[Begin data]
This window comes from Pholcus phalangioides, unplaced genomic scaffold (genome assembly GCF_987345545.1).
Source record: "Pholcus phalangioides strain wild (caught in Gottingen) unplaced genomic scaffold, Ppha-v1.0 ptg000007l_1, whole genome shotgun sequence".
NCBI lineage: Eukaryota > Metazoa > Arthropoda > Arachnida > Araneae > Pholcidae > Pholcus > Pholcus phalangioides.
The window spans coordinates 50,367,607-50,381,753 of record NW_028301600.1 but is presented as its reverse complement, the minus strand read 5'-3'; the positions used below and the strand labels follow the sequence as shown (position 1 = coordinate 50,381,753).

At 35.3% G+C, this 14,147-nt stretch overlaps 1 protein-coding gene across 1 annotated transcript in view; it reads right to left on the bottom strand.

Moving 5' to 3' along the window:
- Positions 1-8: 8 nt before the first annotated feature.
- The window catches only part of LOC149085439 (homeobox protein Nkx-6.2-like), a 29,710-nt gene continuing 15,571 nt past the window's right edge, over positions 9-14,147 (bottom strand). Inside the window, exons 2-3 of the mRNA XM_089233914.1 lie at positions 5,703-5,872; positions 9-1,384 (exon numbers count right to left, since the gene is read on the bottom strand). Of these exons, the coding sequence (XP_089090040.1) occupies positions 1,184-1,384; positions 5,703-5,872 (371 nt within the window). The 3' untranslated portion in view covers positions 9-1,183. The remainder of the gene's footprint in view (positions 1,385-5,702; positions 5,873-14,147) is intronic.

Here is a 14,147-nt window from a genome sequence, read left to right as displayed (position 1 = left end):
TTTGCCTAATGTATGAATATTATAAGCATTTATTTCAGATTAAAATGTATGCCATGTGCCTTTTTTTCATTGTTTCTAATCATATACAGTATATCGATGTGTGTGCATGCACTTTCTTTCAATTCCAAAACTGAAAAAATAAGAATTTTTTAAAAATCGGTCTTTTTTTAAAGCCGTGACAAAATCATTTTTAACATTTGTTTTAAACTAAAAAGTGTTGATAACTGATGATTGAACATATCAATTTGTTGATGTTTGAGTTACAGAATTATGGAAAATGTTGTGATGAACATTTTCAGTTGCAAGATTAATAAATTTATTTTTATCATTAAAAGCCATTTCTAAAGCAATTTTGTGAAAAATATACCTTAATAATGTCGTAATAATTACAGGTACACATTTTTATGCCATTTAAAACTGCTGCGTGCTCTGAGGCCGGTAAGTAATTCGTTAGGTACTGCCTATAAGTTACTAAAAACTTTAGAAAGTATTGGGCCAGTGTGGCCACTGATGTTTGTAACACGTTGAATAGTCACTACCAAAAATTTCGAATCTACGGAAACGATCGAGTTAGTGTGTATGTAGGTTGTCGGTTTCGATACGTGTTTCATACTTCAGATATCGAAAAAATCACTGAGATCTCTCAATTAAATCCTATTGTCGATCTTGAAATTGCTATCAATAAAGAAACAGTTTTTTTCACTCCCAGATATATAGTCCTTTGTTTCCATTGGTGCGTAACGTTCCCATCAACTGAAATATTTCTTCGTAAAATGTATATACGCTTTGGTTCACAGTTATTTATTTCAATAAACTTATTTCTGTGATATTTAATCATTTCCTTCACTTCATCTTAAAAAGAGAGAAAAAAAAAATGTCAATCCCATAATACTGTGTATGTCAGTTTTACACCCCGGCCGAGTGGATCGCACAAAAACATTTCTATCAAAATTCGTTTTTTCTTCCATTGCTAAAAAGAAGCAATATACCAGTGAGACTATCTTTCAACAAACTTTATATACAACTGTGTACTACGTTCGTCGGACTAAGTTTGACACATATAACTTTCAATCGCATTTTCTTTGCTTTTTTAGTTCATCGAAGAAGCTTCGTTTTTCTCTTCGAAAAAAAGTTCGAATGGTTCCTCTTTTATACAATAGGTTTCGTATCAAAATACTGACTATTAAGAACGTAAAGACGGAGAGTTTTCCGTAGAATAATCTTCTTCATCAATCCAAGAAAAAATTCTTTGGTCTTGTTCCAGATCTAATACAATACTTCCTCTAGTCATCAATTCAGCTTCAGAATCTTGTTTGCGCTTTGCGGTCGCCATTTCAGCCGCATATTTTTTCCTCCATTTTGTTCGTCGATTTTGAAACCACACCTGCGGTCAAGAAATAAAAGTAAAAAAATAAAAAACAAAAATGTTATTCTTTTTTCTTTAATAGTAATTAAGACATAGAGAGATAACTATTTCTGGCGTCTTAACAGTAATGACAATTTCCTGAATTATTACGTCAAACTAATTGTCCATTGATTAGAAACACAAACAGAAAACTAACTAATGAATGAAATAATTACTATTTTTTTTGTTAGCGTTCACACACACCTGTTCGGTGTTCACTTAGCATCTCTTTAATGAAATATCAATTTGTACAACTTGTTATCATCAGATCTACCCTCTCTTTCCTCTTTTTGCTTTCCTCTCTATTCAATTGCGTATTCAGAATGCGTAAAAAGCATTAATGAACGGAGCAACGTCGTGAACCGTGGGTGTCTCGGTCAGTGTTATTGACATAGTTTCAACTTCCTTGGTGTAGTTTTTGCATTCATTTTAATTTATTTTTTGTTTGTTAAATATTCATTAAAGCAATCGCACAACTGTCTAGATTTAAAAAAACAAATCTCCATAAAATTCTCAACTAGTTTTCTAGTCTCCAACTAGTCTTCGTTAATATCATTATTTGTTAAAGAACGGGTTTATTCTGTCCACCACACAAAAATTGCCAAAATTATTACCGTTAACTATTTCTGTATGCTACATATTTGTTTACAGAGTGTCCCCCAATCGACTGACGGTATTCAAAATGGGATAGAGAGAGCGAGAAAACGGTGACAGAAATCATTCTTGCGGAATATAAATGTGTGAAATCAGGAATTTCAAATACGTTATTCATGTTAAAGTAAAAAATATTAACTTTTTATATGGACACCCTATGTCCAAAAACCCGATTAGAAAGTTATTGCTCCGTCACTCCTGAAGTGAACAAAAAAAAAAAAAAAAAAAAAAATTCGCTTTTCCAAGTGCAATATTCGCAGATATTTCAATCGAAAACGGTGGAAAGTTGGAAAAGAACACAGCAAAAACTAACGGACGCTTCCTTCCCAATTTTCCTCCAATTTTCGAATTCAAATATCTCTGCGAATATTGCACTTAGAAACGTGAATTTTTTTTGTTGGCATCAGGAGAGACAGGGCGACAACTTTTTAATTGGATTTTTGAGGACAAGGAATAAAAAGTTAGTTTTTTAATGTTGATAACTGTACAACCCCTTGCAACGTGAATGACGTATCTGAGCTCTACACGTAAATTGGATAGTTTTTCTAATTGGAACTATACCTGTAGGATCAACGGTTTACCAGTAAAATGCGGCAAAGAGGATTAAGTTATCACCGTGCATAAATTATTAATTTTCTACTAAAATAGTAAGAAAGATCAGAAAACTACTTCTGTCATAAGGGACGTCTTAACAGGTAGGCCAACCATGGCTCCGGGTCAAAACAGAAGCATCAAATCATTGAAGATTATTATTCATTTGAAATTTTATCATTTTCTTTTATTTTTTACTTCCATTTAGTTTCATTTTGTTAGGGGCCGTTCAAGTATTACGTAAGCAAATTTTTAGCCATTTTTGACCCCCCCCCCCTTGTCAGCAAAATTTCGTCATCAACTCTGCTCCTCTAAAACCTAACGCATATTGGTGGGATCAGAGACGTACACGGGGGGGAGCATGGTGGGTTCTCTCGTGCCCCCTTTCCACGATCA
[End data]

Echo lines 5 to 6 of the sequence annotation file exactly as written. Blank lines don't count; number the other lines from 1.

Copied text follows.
At 35.3% G+C, this 14,147-nt stretch overlaps 1 protein-coding gene across 1 annotated transcript in view; it reads right to left on the bottom strand.

Moving 5' to 3' along the window: